Eye For Film >> Movies >> Darlin' (2019) Film Review
Reviewed by: Jennie Kermode
Further developing a character from The Offspring, Lucky McKee's 2011 film The Woman was a huge hit on the festival circuit, too violent for most mainstream cinema fans but never gratuitously so. Pollyanna McIntosh delivered a remarkable performance in the title role, her feral character kept prisoner by a lawyer convinced he could civilise her. Now the Woman is back, with McIntosh herself at the helm; it's perhaps the closest we can get to seeing the world from her perspective.
A character like this, so complex and formidable, can easily overwhelm a film. Although we see more of the Woman's story here, she is sensibly kept in the background, the main focus being on Darlin', the little ginger-haired girl who was adopted by her at the end of the last film (which you don't need to have seen for this story to make sense). Darlin' is now thought to be about 16, though she looks younger, as malnourished children inevitably do. She's now completely feral, unable to speak, wary of any physical contact with strangers - but the Woman takes her to a hospital for reasons initially unclear, and once she's inside she's no longer in control of her destiny.
Where The Woman saw its heroine kept in chains, Darlin' explores subtler forms of control - ones, indeed, that we've seen from the other side in quite a number of films, with savage children gradually won over by the benefits of civilisation. The hospital is run by a Catholic charity whose head immediately sees the girl as a windfall. Saving her soul, converting and civilising her could have great public appeal and help to attract much-needed donations. For all her wildness, she's a quick learner and she's drawn to kindness, first from nurse Tony (Cooper Andrews) who is kept at arm's length because he's gay and then from a young nun (Nora-Jane Noone) with troubles of her own. She also connects quickly with other girls in the boarding school where she's placed. Perhaps this isn't all bad. Perhaps these people can help her. She doesn't want to have a Devil inside here. But as she learns, her shifting perspective makes her tremble at the thought of how she lived before - and out there, somewhere, the Woman is still looking for her.
Thematically there's a lot going on here: the legacy of colonialism intertwined with patriarchal control, the shadow of child abuse within the Catholic church and the complexity of a society that has never fully succeeded in taming everybody. in the school, the girls are drawn to Darlin's shocking behaviour, sharing secrets of their own. The Woman connects with a group of alcoholic women who live a semi-feral existence on the borders of the city. Tony, despite being a civilised man, has an outsider's perspective which has shown him that there's more then one way to look at the world, and he's quick to recognise the tenderness that the Woman feels towards the girls who has become like her own child.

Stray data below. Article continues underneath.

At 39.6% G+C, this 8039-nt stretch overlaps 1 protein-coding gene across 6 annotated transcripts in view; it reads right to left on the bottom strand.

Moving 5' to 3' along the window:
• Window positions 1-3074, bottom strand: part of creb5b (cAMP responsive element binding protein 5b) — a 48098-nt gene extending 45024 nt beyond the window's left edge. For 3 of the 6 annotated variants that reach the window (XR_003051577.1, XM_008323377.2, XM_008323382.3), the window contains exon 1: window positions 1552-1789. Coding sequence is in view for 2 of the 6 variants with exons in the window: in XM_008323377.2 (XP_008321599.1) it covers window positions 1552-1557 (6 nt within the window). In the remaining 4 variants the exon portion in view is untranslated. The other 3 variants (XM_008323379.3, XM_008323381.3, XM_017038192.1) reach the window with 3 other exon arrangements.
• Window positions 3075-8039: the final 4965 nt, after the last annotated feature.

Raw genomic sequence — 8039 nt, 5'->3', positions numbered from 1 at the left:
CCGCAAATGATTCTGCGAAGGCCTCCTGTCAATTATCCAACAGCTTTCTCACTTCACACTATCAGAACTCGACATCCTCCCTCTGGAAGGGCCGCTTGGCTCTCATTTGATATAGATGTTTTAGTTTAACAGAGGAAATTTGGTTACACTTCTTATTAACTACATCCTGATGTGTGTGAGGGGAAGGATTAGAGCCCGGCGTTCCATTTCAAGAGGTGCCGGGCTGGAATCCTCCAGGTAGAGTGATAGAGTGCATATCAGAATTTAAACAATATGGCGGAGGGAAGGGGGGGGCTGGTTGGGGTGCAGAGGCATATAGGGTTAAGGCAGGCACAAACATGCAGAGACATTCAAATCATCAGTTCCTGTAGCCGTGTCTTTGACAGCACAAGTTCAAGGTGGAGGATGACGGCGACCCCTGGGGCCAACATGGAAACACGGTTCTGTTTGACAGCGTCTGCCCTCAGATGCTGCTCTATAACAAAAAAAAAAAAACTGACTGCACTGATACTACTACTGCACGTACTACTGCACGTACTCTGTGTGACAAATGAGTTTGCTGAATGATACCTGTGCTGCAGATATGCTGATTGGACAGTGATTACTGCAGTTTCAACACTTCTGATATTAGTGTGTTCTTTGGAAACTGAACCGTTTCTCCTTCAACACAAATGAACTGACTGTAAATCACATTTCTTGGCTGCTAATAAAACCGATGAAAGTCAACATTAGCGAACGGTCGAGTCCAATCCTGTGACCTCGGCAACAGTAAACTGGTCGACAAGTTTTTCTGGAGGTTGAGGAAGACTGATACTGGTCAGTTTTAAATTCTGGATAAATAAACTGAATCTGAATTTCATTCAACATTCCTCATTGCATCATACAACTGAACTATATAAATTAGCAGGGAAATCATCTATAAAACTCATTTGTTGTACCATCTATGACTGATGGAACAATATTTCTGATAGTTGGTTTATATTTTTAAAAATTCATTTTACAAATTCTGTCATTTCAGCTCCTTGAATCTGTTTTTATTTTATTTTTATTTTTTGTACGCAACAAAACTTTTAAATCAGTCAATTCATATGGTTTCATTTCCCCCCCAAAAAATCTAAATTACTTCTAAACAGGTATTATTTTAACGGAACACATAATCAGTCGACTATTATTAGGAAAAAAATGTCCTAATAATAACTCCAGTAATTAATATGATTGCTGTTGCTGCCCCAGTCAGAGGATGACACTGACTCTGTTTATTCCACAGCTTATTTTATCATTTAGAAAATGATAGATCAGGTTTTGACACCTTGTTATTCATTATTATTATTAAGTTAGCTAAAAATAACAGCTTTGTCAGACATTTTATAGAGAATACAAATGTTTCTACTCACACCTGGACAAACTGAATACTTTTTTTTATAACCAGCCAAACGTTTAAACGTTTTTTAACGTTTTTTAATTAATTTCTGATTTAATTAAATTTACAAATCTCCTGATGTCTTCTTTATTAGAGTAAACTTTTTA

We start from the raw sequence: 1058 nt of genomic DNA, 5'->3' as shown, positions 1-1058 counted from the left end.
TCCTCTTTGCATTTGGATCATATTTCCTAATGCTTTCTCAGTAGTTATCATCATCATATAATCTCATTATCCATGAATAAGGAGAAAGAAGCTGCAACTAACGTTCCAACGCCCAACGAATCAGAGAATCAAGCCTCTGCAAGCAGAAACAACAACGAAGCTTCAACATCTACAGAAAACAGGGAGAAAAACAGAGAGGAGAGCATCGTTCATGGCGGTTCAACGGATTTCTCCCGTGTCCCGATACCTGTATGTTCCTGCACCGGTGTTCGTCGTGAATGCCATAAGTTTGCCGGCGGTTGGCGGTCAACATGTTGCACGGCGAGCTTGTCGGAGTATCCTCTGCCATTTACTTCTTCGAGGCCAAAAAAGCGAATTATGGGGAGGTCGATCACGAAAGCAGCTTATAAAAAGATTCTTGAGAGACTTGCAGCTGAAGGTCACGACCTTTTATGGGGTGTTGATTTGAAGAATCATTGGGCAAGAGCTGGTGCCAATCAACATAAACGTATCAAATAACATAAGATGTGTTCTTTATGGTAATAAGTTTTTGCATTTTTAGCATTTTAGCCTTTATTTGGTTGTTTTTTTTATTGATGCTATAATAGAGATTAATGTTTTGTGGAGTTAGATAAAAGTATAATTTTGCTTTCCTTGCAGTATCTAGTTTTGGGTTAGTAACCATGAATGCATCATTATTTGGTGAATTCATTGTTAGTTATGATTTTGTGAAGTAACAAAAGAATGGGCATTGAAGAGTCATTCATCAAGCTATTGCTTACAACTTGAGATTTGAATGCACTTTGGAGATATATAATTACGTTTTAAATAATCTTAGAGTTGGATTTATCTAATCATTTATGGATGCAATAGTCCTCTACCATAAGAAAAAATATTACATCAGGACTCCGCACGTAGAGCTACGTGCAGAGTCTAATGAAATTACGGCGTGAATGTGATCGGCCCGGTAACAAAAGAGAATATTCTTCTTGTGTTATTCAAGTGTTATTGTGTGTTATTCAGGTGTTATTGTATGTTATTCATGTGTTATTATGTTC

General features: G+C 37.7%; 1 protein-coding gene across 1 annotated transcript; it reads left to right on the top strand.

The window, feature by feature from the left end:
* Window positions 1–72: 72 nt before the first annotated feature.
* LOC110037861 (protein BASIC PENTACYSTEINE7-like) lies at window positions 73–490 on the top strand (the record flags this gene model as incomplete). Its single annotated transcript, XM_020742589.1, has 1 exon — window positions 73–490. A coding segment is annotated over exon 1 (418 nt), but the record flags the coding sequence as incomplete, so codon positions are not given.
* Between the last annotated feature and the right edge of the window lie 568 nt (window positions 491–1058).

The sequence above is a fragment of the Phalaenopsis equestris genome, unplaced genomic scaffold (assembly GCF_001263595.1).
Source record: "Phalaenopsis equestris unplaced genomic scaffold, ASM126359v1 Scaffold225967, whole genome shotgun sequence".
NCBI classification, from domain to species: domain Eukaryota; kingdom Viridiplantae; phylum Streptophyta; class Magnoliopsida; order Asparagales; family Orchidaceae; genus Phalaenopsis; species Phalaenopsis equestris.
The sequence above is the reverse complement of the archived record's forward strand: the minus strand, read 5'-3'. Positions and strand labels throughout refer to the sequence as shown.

If this sounds as if it might get too heavy, fear not - it's leavened with comedy, poking fun at the absurdity of civilised life as the outsiders see it but not letting them off the hook either. There's also that inescapable violence, the film's black humour reaching its apogee in a scene where the Woman is confronted by a clown. Thee woman who befriend her find her compelling, exciting, but also terrifying - and no matter how carefully she's tamed, we never quite lose sight of Darlin's potential to behave in the same way.
Lauryn Canny is stunning in the central role, easily adopting the same body language that Mcintosh has used continually to break away from conditioned patterns of movement and take up space. Despite her small stature, Canny is every bit as frightening when she lunges and snaps. Muscular legs, loose shoulders and a preference for squatting or jumping speak of life in the wild as surely as the dirt that initially coats her pale features. To transition from this to a more normal (and less natural) pattern of behaviour over the course of the film is no small feat. She's aided by strong writing from Mcintosh. Although the degree of competence with language that she develops is perhaps a little unrealistic (most feral children never acquire complex grammar), there's a potent reminder, close to the end, that they way in which she conceptualises the world around her remains very different.
The film is beautifully photographed and notable for the way in which it avoids objectifying its too--often fetishised Catholic schoolgirls, instead finding its compulsive beauty in the wild landscapes to which Darlin' often longs to return. The girls feel real and complicated and healthily unreasonable, their humanity in centre frame. There's a bit of wildness in everyone and Darlin' invites us to celebrate it.Reviewed on: 08 Jul 2019
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